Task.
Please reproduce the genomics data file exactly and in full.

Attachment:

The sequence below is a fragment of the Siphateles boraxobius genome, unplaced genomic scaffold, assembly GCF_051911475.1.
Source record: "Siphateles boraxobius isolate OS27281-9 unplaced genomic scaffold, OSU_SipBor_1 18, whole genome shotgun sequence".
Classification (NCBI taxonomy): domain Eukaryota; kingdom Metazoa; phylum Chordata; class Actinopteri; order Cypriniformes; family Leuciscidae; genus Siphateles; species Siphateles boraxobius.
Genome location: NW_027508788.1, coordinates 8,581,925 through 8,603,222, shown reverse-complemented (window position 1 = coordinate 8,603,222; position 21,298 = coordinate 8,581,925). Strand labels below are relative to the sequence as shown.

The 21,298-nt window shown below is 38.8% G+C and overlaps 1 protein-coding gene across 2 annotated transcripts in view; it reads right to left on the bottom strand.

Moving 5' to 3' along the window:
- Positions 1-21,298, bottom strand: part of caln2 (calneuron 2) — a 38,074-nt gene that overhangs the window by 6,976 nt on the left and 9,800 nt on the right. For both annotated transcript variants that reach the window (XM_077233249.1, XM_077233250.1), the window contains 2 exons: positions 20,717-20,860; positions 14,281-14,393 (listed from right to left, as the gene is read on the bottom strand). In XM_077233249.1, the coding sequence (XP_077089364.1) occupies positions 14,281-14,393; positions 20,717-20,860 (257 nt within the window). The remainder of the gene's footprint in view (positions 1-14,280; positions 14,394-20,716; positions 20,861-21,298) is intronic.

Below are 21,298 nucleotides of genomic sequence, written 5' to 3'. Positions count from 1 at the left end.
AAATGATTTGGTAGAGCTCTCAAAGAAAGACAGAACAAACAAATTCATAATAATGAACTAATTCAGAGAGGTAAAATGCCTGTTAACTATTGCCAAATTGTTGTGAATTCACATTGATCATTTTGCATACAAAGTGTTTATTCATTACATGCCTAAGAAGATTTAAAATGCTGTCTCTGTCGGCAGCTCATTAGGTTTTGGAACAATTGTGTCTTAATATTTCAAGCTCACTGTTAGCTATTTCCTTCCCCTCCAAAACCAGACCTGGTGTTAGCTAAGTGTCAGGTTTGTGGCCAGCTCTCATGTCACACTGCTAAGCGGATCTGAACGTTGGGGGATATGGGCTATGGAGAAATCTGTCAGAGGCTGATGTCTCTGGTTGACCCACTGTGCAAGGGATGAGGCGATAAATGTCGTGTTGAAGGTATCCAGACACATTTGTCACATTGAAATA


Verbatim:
The sequence below is a fragment of the Siphateles boraxobius genome, unplaced genomic scaffold, assembly GCF_051911475.1.
Source record: "Siphateles boraxobius isolate OS27281-9 unplaced genomic scaffold, OSU_SipBor_1 18, whole genome shotgun sequence".
Classification (NCBI taxonomy): domain Eukaryota; kingdom Metazoa; phylum Chordata; class Actinopteri; order Cypriniformes; family Leuciscidae; genus Siphateles; species Siphateles boraxobius.
Genome location: NW_027508788.1, coordinates 8,581,925 through 8,603,222, shown reverse-complemented (window position 1 = coordinate 8,603,222; position 21,298 = coordinate 8,581,925). Strand labels below are relative to the sequence as shown.

The 21,298-nt window shown below is 38.8% G+C and overlaps 1 protein-coding gene across 2 annotated transcripts in view; it reads right to left on the bottom strand.

Moving 5' to 3' along the window:
- Positions 1-21,298, bottom strand: part of caln2 (calneuron 2) — a 38,074-nt gene that overhangs the window by 6,976 nt on the left and 9,800 nt on the right. For both annotated transcript variants that reach the window (XM_077233249.1, XM_077233250.1), the window contains 2 exons: positions 20,717-20,860; positions 14,281-14,393 (listed from right to left, as the gene is read on the bottom strand). In XM_077233249.1, the coding sequence (XP_077089364.1) occupies positions 14,281-14,393; positions 20,717-20,860 (257 nt within the window). The remainder of the gene's footprint in view (positions 1-14,280; positions 14,394-20,716; positions 20,861-21,298) is intronic.

Below are 21,298 nucleotides of genomic sequence, written 5' to 3'. Positions count from 1 at the left end.
AAATGATTTGGTAGAGCTCTCAAAGAAAGACAGAACAAACAAATTCATAATAATGAACTAATTCAGAGAGGTAAAATGCCTGTTAACTATTGCCAAATTGTTGTGAATTCACATTGATCATTTTGCATACAAAGTGTTTATTCATTACATGCCTAAGAAGATTTAAAATGCTGTCTCTGTCGGCAGCTCATTAGGTTTTGGAACAATTGTGTCTTAATATTTCAAGCTCACTGTTAGCTATTTCCTTCCCCTCCAAAACCAGACCTGGTGTTAGCTAAGTGTCAGGTTTGTGGCCAGCTCTCATGTCACACTGCTAAGCGGATCTGAACGTTGGGGGATATGGGCTATGGAGAAATCTGTCAGAGGCTGATGTCTCTGGTTGACCCACTGTGCAAGGGATGAGGCGATAAATGTCGTGTTGAAGGTATCCAGACACATTTGTCACATTGAAATA